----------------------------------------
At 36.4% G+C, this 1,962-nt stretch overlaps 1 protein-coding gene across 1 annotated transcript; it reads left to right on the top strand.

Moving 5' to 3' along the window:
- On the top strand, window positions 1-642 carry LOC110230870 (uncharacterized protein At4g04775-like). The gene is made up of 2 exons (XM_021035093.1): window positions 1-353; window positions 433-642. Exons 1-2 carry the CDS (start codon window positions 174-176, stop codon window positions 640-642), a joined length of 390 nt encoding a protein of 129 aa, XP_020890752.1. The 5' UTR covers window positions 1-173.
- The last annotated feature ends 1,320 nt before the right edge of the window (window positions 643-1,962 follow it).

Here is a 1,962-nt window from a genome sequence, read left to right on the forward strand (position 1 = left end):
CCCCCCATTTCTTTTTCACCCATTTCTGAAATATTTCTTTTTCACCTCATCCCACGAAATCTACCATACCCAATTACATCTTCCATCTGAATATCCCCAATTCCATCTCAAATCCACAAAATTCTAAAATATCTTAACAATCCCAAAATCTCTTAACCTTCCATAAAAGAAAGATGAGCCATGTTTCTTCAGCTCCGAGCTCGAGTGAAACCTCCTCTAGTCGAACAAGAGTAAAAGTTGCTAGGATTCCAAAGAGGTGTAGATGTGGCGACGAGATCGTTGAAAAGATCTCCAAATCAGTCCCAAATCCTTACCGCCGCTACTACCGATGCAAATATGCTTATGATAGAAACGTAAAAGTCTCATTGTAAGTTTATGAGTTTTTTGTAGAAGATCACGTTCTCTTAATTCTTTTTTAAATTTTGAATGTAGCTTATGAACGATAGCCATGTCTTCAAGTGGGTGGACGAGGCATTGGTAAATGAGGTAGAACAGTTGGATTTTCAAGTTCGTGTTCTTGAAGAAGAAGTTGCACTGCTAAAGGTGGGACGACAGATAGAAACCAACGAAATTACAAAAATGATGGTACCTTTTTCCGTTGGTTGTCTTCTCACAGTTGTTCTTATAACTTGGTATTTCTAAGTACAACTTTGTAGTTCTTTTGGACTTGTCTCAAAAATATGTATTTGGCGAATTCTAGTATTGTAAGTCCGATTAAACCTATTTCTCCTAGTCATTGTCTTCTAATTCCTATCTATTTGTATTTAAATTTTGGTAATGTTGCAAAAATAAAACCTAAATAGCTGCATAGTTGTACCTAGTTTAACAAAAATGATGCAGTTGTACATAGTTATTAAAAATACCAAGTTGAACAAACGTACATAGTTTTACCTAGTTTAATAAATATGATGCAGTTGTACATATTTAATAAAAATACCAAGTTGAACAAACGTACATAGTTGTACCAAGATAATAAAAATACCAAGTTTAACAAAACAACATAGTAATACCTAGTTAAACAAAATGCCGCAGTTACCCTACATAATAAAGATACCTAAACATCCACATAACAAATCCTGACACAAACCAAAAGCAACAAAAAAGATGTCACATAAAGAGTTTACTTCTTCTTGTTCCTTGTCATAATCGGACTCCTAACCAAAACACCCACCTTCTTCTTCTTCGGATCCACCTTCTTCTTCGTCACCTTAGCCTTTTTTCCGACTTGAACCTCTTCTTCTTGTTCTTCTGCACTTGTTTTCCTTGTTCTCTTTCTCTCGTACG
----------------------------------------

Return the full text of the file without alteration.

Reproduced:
At 36.4% G+C, this 1,962-nt stretch overlaps 1 protein-coding gene across 1 annotated transcript; it reads left to right on the top strand.

Moving 5' to 3' along the window:
- On the top strand, window positions 1-642 carry LOC110230870 (uncharacterized protein At4g04775-like). The gene is made up of 2 exons (XM_021035093.1): window positions 1-353; window positions 433-642. Exons 1-2 carry the CDS (start codon window positions 174-176, stop codon window positions 640-642), a joined length of 390 nt encoding a protein of 129 aa, XP_020890752.1. The 5' UTR covers window positions 1-173.
- The last annotated feature ends 1,320 nt before the right edge of the window (window positions 643-1,962 follow it).

Here is a 1,962-nt window from a genome sequence, read left to right on the forward strand (position 1 = left end):
CCCCCCATTTCTTTTTCACCCATTTCTGAAATATTTCTTTTTCACCTCATCCCACGAAATCTACCATACCCAATTACATCTTCCATCTGAATATCCCCAATTCCATCTCAAATCCACAAAATTCTAAAATATCTTAACAATCCCAAAATCTCTTAACCTTCCATAAAAGAAAGATGAGCCATGTTTCTTCAGCTCCGAGCTCGAGTGAAACCTCCTCTAGTCGAACAAGAGTAAAAGTTGCTAGGATTCCAAAGAGGTGTAGATGTGGCGACGAGATCGTTGAAAAGATCTCCAAATCAGTCCCAAATCCTTACCGCCGCTACTACCGATGCAAATATGCTTATGATAGAAACGTAAAAGTCTCATTGTAAGTTTATGAGTTTTTTGTAGAAGATCACGTTCTCTTAATTCTTTTTTAAATTTTGAATGTAGCTTATGAACGATAGCCATGTCTTCAAGTGGGTGGACGAGGCATTGGTAAATGAGGTAGAACAGTTGGATTTTCAAGTTCGTGTTCTTGAAGAAGAAGTTGCACTGCTAAAGGTGGGACGACAGATAGAAACCAACGAAATTACAAAAATGATGGTACCTTTTTCCGTTGGTTGTCTTCTCACAGTTGTTCTTATAACTTGGTATTTCTAAGTACAACTTTGTAGTTCTTTTGGACTTGTCTCAAAAATATGTATTTGGCGAATTCTAGTATTGTAAGTCCGATTAAACCTATTTCTCCTAGTCATTGTCTTCTAATTCCTATCTATTTGTATTTAAATTTTGGTAATGTTGCAAAAATAAAACCTAAATAGCTGCATAGTTGTACCTAGTTTAACAAAAATGATGCAGTTGTACATAGTTATTAAAAATACCAAGTTGAACAAACGTACATAGTTTTACCTAGTTTAATAAATATGATGCAGTTGTACATATTTAATAAAAATACCAAGTTGAACAAACGTACATAGTTGTACCAAGATAATAAAAATACCAAGTTTAACAAAACAACATAGTAATACCTAGTTAAACAAAATGCCGCAGTTACCCTACATAATAAAGATACCTAAACATCCACATAACAAATCCTGACACAAACCAAAAGCAACAAAAAAGATGTCACATAAAGAGTTTACTTCTTCTTGTTCCTTGTCATAATCGGACTCCTAACCAAAACACCCACCTTCTTCTTCTTCGGATCCACCTTCTTCTTCGTCACCTTAGCCTTTTTTCCGACTTGAACCTCTTCTTCTTGTTCTTCTGCACTTGTTTTCCTTGTTCTCTTTCTCTCGTACG